Question of the Week: Should Writers Read or Respond to Reviews?

Many writers (and actors, and other artists) claim never to read reviews of their work. The conventional wisdom is that most of them are lying, but I understand the impulse not to read them. Negative reviews can spoil your day, and positive ones can make you insufferable.

I read my reviews. On Amazon or Goodreads, I’ll hit “like” on both the positive ones and on the middlin’ or negative ones that include some intelligent or constructive remark.

On personal websites or forums, I’ll sometimes drop a comment on those same positive or constructive reviews, but I limit myself to “thanks” and factual answers to questions or criticism. For instance, if someone says, “I hate that Radovan and Jeggare spend most of this book apart,” I might reply, “Then you might like Queen of Thorns better, since they’re together almost all the time.” For the folks who actually prefer the boys to follow separate stories, I can suggest Master of Devils or about half of Prince of Wolves, so that one works out either way.

What I never want to do is to take issue with someone’s opinion or to suggest that he or she has missed the point, because I’ve seen what happens to the writers who make that mistake. It’s your opinion, and you’re entitled to it. And if you deliver that opinion in a less than courteous manner, my remark to that effect probably won’t change your mind.

That said, I’ve had some lovely exchanges with readers who first came to my attention because of reviews or forum comments. (And, yes, I’ve had to decline to read someone’s manuscript or perform similar favors a few times, but no one has been a jerk about the “no” so far.) And while I can’t say that any one opinion has made me change the way I write, an accumulation of similar opinions has sometimes encouraged me to try something different or to do something I’d only considered before. For instance, the strong positive response to the third POV character in Master of Devils gave me the courage to try it with another third POV character in King of Chaos. Likewise, while we’d considered but ultimately didn’t label the chapters “Radovan” and “Varian” in Prince of Wolves, enough people mentioned that would be helpful that we began to do it by Queen of Thorns.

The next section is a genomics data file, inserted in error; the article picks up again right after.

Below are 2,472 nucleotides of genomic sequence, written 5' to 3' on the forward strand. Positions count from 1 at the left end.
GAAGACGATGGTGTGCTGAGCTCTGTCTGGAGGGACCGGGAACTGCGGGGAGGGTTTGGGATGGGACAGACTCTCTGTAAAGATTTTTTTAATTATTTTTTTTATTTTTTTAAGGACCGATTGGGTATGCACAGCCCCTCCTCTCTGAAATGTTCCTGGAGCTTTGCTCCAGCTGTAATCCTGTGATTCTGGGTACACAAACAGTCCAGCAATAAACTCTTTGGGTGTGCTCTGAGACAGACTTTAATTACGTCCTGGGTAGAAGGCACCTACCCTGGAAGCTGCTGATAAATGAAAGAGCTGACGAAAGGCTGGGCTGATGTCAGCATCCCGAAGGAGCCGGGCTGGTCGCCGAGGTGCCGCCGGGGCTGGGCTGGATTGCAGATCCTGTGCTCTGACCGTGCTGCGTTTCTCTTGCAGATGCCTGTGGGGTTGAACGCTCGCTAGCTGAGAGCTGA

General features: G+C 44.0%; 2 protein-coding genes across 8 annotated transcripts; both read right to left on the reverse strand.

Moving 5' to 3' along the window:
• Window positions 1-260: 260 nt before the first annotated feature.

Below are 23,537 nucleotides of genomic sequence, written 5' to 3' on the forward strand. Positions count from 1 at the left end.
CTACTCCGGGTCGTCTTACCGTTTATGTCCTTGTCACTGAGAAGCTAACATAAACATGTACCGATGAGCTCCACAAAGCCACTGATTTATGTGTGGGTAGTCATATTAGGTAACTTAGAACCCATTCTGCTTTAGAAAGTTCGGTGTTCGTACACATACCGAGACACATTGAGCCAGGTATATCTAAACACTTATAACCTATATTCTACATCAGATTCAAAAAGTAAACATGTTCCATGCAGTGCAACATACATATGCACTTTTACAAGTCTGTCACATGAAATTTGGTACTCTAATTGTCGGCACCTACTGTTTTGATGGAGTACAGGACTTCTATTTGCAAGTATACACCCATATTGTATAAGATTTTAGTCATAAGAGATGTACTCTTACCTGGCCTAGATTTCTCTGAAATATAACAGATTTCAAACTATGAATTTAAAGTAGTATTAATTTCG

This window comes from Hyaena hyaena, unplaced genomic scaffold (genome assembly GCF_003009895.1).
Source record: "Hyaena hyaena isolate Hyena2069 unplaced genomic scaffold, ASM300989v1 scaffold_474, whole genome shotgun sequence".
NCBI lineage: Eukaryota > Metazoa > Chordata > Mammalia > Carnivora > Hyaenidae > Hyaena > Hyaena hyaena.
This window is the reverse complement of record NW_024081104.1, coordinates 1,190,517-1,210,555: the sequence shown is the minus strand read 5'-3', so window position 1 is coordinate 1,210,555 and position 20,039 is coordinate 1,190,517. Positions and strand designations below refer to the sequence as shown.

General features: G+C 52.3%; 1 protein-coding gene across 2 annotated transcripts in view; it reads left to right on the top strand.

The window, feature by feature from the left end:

That preamble got a bit out of hand, so cutting to the question: Under what conditions, if ever, do you think writers should response to reviews of their work? Is there a difference between responding to a reader’s review and a critic’s review? Should writers correct factual errors in reviews? Should they suggest that the reviewer would like a different title of their work based on the review?

7 thoughts on “Question of the Week: Should Writers Read or Respond to Reviews?

  1. I think as long as the author can maintain a professional tone, there is nothing wrong with correcting factual errors or making suggestions for different books. It’s important not to get defensive or respond to baiting, though, because the author usually ends up looking worst in those exchanges.

  2. I’ve blogged about this myself; it’s a great question.
    Generally, I think engaging readers (and reviewers) is good. hccummings has a good point in the previous comment; if you can’t maintain professionalism, don’t do it.